A total of 191 Stanford undergraduates have tested positive for the virus since June 2020, though the University’s positivity rate never surpassed 1% after August — comparing favorably against most of the other institutions analyzed. Although Stanford’s case numbers have remained relatively low throughout the past few months, they spiked at the beginning of this year. This mirrored a spike in cases in the Bay Area during the same time frame and developments in many other schools: Berkeley also saw a spike in cases at the end of January after inviting students to return on Jan. 28, two weeks after the start of their spring semester. Brown experienced a similar winter spike, with 39 new cases and a 0.33% positivity rate in the third week of February.

Out of the schools examined, USC and Berkeley fared the worst regarding case counts and positivity rates. USC’s cumulative total of 1,579 positive undergraduate cases makes up around 42% of all positive test results between all 8 schools. Their largest single spike, with a 6.38% positivity rate, occurred in August when no other schools were experiencing large COVID-19 case increases. USC students suggested to The Daily that most of the positive test results came from the school’s Gateway apartments, an off-campus housing complex where many students attended parties and gatherings in close proximity.

In contrast, Princeton, Dartmouth and Brown have followed very similar trajectories in COVID-19 cases to Stanford. In positivity percentage, Princeton performed comparably to Stanford last fall. Stanford’s percentages have been mostly lower than Princeton’s this winter, but Princeton brought back its entire undergraduate cohort, approximately 2,887 students, in January. Given this decision, their positive test results are relatively low, having stayed under 0.4% thus far. Princeton experienced its record-high 34 cases in the last week of January.

Lindsay Wu ’24, a Stanford frosh who has yet to arrive on campus, spent the winter with a friend at Dartmouth and was able to compare her experience on the East Coast with Stanford’s policies. Dartmouth implemented a similar plan to Stanford’s, with four quarters of instruction and two cohorts of students on campus each quarter.

Wu pointed out the similarities in both universities’ planning but noted that her friend at Dartmouth was able to return to campus in the fall, whereas Stanford canceled plans meant to welcome incoming frosh and sophomores. “Because she was on campus for fall, she had the opportunity to meet other freshmen in person through more conventional ways, like getting to know others in her dorm or meeting friends of friends spontaneously,” Wu said. “And despite Dartmouth’s COVID restrictions, she came home with a really close-knit group of friends, as well as a lot of other contacts.”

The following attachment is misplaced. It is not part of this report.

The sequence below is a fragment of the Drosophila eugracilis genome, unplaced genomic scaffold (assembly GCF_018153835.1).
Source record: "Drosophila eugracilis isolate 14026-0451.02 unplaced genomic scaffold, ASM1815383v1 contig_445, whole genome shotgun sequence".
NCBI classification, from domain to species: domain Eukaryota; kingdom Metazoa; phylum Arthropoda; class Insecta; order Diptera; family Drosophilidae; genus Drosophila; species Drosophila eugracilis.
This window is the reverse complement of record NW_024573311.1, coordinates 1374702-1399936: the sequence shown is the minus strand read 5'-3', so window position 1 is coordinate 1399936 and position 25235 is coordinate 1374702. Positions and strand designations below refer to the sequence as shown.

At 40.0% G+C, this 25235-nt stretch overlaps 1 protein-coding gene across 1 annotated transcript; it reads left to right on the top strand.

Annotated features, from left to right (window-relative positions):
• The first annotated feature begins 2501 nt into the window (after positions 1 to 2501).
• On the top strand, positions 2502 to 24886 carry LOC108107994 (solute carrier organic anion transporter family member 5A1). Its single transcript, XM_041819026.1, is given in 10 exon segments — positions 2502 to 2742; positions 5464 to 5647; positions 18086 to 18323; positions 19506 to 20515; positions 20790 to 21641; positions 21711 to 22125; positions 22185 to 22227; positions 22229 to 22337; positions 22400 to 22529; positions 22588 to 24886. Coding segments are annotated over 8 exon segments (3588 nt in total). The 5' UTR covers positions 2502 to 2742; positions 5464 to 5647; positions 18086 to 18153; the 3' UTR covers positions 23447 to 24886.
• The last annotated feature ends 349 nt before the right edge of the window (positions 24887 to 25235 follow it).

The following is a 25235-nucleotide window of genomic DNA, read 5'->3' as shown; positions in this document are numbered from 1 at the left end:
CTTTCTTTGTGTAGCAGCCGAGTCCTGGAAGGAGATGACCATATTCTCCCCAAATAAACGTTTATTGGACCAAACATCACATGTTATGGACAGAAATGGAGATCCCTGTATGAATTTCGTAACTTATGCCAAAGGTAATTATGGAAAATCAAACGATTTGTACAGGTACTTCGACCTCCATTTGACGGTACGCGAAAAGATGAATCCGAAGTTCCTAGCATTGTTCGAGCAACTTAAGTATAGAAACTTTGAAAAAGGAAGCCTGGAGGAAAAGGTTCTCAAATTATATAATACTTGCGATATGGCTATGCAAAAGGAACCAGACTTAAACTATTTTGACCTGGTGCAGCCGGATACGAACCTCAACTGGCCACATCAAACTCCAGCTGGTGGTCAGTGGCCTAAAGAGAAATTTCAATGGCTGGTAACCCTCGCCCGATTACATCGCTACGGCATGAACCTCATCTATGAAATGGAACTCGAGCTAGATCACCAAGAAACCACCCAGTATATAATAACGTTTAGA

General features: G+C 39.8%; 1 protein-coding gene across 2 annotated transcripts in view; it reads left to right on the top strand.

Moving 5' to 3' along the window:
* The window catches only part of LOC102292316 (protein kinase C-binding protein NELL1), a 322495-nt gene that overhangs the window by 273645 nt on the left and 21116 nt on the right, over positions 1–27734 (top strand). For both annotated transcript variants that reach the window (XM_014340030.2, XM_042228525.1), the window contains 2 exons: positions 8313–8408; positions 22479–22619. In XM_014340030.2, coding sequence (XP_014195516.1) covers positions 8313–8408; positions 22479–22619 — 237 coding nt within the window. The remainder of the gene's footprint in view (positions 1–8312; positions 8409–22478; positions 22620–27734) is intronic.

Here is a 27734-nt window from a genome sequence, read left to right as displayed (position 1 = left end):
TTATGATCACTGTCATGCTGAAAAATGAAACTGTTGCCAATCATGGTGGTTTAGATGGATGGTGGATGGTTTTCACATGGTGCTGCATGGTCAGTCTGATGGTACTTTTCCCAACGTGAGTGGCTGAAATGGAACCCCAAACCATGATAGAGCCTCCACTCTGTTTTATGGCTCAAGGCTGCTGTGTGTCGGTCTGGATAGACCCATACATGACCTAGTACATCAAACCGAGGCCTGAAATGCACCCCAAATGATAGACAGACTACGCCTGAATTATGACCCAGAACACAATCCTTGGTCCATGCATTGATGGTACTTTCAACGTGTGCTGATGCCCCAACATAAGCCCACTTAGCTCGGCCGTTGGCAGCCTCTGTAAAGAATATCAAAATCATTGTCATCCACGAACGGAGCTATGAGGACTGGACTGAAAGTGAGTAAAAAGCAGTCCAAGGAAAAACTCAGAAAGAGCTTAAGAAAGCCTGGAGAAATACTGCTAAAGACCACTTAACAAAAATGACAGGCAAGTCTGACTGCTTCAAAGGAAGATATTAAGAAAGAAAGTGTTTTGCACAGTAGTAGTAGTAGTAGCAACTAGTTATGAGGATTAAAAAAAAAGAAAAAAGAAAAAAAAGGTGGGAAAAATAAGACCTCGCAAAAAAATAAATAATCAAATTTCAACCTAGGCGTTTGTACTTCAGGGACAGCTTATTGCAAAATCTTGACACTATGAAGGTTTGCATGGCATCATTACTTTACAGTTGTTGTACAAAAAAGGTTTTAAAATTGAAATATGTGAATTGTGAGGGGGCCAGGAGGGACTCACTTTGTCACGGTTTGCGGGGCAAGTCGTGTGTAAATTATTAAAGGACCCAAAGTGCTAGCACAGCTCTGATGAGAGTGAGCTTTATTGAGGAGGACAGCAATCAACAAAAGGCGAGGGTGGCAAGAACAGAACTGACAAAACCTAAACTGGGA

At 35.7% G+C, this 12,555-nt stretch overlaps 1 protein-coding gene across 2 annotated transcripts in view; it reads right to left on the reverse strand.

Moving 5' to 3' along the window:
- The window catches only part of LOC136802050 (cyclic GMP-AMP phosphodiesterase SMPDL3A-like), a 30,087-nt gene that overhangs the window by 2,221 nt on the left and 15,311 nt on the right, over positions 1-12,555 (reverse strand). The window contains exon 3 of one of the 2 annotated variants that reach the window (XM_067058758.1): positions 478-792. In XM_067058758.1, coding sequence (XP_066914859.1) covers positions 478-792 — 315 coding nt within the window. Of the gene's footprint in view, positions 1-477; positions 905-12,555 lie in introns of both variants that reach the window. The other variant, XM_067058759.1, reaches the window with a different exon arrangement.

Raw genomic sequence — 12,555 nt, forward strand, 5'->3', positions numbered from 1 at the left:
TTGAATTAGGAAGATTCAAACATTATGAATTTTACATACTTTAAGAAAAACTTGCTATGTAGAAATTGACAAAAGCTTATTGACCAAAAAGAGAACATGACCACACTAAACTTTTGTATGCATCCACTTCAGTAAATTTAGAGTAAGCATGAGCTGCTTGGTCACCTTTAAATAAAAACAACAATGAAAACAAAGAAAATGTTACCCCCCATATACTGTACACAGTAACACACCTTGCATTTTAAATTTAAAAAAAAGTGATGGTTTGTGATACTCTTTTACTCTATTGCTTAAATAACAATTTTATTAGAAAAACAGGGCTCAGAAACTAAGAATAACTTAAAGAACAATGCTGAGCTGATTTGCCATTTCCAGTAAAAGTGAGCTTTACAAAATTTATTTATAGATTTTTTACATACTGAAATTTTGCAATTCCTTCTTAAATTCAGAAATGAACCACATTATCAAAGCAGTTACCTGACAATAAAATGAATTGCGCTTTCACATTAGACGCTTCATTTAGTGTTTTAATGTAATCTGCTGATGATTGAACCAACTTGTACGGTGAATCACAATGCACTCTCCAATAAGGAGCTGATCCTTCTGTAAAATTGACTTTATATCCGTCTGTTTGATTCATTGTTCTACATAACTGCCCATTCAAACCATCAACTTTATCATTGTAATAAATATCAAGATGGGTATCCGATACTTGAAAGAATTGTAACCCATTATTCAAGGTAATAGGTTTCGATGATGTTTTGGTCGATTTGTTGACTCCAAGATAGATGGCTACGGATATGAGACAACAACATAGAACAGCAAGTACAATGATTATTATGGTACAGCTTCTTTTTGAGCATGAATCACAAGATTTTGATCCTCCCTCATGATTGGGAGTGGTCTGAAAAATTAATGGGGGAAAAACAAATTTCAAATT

“I’m definitely less connected to Stanford socially than my friend is to Dartmouth, just because of the nature of being together in person,” she added. “So I think her ten weeks on campus made all the difference.” 

Wu also noted that Dartmouth’s schedule allows its frosh to spend much more time on campus this year than Stanford’s. “Dartmouth’s freshmen are going back to campus for spring quarter,” she said. “So though my friend doesn’t feel that she’s had a full freshman experience by any means, she knows that she only lost one quarter on campus while Stanford freshmen have missed the entirety of the traditional academic year.”

Students from Yale, UC Berkeley and Columbia interviewed by The Daily spoke positively of their school’s COVID-19 responses. While many of Stanford’s policies during the pandemic have raised scrutiny, University researchers and professors agreed that Stanford’s cancellation of winter quarter programming was the safest decision from a public-health standpoint, which was reflected by its low testing positivity rate throughout the year. Other universities like Brown and Yale, however, were able to keep case counts and positivity rates similarly low while inviting more of their undergraduate populations back to campus.

Stanford’s last-minute decision to cancel plans also contrasted with peer universities’ announcements, which communicated revisions to schedules ahead of time. And although most schools were able to find a way to give frosh a taste of on-campus living, students from Stanford’s Class of 2024 still have yet to experience life on the Farm. Barring further restrictions imposed by the University, frosh and sophomores are expected to be welcomed back to campus for the summer quarter.

Benjamin Zaidel ’24 is a desk editor for the Daily interested in studying Bioengineering. A Los Angeles native, Benjamin believes that 68 degrees should count as sweater weather. Contact him at bzaidel 'at' Xun Gan ’23 is a writer for Academic News.